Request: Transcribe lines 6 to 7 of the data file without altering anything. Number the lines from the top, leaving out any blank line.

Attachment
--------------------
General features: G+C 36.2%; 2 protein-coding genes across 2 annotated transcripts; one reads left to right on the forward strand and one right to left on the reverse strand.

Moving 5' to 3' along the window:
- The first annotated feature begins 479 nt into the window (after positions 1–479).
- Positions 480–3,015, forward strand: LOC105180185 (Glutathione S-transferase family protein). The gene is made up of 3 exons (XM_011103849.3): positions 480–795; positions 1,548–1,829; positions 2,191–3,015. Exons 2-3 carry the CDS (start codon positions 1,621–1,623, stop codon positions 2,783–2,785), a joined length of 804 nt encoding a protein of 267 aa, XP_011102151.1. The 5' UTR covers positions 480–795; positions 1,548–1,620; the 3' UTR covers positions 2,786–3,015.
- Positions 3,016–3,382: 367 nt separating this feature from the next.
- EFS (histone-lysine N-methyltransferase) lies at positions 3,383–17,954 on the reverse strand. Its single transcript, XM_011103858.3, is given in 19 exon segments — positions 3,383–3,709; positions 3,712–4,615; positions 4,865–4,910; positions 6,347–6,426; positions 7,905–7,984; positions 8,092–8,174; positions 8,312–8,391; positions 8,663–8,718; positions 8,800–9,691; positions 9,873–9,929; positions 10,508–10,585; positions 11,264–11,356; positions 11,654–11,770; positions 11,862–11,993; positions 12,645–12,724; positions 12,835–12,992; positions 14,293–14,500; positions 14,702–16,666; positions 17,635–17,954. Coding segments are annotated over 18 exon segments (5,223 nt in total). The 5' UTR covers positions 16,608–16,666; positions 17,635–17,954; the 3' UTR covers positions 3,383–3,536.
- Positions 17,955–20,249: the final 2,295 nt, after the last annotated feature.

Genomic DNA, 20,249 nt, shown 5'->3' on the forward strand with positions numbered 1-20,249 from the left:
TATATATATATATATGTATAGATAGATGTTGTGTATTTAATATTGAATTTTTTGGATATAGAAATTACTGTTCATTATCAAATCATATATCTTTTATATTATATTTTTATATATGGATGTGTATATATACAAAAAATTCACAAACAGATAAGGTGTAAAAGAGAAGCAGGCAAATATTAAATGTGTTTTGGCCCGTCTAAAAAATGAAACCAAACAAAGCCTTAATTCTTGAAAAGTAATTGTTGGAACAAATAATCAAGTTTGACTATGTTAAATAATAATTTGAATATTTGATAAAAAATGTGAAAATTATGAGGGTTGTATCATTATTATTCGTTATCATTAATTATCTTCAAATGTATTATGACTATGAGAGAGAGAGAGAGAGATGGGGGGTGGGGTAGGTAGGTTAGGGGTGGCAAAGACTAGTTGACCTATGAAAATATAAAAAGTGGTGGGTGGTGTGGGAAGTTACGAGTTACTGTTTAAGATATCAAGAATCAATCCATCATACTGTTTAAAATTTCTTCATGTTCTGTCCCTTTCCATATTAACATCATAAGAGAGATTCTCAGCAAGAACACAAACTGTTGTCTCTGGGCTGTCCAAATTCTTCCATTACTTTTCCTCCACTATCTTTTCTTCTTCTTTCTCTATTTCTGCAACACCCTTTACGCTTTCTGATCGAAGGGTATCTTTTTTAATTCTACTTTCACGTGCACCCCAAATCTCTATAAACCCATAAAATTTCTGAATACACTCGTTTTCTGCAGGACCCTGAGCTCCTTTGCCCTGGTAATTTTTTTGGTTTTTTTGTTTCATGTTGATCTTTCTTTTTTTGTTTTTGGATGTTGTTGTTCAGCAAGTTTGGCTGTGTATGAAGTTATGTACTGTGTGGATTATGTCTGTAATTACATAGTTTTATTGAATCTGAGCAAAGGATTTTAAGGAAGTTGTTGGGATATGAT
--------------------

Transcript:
- EFS (histone-lysine N-methyltransferase) lies at positions 3,383–17,954 on the reverse strand. Its single transcript, XM_011103858.3, is given in 19 exon segments — positions 3,383–3,709; positions 3,712–4,615; positions 4,865–4,910; positions 6,347–6,426; positions 7,905–7,984; positions 8,092–8,174; positions 8,312–8,391; positions 8,663–8,718; positions 8,800–9,691; positions 9,873–9,929; positions 10,508–10,585; positions 11,264–11,356; positions 11,654–11,770; positions 11,862–11,993; positions 12,645–12,724; positions 12,835–12,992; positions 14,293–14,500; positions 14,702–16,666; positions 17,635–17,954. Coding segments are annotated over 18 exon segments (5,223 nt in total). The 5' UTR covers positions 16,608–16,666; positions 17,635–17,954; the 3' UTR covers positions 3,383–3,536.
- Positions 17,955–20,249: the final 2,295 nt, after the last annotated feature.